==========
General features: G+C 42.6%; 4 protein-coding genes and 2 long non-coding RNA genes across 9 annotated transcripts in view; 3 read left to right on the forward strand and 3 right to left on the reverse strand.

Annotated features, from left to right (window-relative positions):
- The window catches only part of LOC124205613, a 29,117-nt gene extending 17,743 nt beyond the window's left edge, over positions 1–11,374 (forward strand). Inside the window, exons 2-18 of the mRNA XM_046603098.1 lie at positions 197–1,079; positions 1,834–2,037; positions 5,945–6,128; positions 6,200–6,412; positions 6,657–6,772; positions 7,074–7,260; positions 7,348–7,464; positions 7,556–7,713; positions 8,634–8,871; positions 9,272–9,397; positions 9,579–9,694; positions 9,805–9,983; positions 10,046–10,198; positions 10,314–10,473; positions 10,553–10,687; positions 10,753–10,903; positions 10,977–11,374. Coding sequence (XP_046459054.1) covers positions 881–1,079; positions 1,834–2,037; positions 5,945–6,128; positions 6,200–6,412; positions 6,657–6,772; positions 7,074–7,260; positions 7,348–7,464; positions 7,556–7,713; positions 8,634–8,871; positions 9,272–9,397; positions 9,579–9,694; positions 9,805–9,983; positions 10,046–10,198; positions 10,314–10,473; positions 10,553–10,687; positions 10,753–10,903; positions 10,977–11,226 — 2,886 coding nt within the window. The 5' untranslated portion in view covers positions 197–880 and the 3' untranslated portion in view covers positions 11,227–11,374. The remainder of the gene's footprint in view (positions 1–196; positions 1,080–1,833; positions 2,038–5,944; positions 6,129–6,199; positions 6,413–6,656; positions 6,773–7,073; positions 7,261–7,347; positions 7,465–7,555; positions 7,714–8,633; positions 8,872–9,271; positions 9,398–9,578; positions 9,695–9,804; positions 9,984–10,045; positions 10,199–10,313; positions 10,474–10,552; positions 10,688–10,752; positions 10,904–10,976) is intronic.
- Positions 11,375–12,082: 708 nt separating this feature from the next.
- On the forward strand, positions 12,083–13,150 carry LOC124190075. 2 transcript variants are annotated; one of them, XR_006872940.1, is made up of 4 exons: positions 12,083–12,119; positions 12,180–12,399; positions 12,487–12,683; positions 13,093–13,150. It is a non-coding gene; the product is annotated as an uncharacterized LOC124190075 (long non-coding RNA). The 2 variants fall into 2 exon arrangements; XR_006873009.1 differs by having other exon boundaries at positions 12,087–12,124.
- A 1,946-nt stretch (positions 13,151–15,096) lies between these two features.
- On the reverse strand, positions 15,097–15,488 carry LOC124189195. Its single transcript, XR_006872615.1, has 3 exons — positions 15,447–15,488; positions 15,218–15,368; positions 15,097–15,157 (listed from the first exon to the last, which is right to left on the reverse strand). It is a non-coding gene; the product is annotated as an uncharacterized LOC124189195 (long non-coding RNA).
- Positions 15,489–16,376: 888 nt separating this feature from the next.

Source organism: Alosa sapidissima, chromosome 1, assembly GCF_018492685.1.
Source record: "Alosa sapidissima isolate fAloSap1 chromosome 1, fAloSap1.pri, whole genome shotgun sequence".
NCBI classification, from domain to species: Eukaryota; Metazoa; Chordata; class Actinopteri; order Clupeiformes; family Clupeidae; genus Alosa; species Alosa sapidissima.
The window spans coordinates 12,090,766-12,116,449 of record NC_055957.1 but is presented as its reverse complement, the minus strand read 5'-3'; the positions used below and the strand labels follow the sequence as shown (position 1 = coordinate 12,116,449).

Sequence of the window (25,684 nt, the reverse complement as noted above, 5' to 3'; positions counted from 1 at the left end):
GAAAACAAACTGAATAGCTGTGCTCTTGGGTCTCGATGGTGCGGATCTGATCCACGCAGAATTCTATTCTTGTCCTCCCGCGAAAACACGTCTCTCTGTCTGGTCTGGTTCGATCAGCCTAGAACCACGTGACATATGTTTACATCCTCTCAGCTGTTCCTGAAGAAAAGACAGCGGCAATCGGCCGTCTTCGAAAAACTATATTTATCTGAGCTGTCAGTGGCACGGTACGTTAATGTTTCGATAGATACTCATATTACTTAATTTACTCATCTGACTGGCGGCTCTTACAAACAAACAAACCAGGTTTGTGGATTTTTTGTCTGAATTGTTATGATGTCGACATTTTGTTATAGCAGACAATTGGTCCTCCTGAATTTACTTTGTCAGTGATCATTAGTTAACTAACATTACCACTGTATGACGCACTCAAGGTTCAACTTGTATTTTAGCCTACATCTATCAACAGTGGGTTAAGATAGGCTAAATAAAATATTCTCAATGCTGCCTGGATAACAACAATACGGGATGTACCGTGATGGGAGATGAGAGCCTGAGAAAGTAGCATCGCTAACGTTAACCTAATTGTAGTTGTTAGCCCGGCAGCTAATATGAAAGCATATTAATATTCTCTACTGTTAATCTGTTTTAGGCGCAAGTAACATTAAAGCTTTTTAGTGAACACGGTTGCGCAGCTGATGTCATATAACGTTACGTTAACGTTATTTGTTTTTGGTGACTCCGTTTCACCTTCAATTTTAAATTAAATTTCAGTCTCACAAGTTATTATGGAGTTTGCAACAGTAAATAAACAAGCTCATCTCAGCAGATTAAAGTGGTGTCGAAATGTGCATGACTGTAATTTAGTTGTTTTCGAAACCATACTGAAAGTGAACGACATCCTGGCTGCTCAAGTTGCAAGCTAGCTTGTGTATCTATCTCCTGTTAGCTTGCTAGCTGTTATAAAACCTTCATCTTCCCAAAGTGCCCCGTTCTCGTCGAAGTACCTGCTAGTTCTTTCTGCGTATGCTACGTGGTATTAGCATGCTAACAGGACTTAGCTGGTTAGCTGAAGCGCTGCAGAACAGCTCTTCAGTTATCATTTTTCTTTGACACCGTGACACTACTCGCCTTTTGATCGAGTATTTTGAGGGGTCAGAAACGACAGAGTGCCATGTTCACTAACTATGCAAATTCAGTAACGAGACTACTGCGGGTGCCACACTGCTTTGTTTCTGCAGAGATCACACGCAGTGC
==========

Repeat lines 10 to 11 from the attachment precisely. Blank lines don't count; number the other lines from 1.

Source record: "Alosa sapidissima isolate fAloSap1 chromosome 1, fAloSap1.pri, whole genome shotgun sequence".
NCBI classification, from domain to species: Eukaryota; Metazoa; Chordata; class Actinopteri; order Clupeiformes; family Clupeidae; genus Alosa; species Alosa sapidissima.